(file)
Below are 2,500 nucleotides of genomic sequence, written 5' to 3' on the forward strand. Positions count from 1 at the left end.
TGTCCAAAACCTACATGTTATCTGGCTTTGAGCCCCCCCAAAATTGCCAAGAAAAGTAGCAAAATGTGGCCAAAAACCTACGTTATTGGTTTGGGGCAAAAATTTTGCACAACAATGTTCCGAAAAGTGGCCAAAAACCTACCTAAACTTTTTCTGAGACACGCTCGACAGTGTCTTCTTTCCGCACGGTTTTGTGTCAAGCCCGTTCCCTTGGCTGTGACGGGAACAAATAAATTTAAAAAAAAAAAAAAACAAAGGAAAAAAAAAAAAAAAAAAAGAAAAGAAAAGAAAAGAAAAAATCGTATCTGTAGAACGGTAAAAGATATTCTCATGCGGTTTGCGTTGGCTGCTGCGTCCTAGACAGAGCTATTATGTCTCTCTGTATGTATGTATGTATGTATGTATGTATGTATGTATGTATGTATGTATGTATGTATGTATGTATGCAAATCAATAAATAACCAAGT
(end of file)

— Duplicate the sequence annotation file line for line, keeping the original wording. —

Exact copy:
Below are 2,500 nucleotides of genomic sequence, written 5' to 3' on the forward strand. Positions count from 1 at the left end.
TGTCCAAAACCTACATGTTATCTGGCTTTGAGCCCCCCCAAAATTGCCAAGAAAAGTAGCAAAATGTGGCCAAAAACCTACGTTATTGGTTTGGGGCAAAAATTTTGCACAACAATGTTCCGAAAAGTGGCCAAAAACCTACCTAAACTTTTTCTGAGACACGCTCGACAGTGTCTTCTTTCCGCACGGTTTTGTGTCAAGCCCGTTCCCTTGGCTGTGACGGGAACAAATAAATTTAAAAAAAAAAAAAAACAAAGGAAAAAAAAAAAAAAAAAAAGAAAAGAAAAGAAAAGAAAAAATCGTATCTGTAGAACGGTAAAAGATATTCTCATGCGGTTTGCGTTGGCTGCTGCGTCCTAGACAGAGCTATTATGTCTCTCTGTATGTATGTATGTATGTATGTATGTATGTATGTATGTATGTATGTATGTATGTATGTATGTATGCAAATCAATAAATAACCAAGT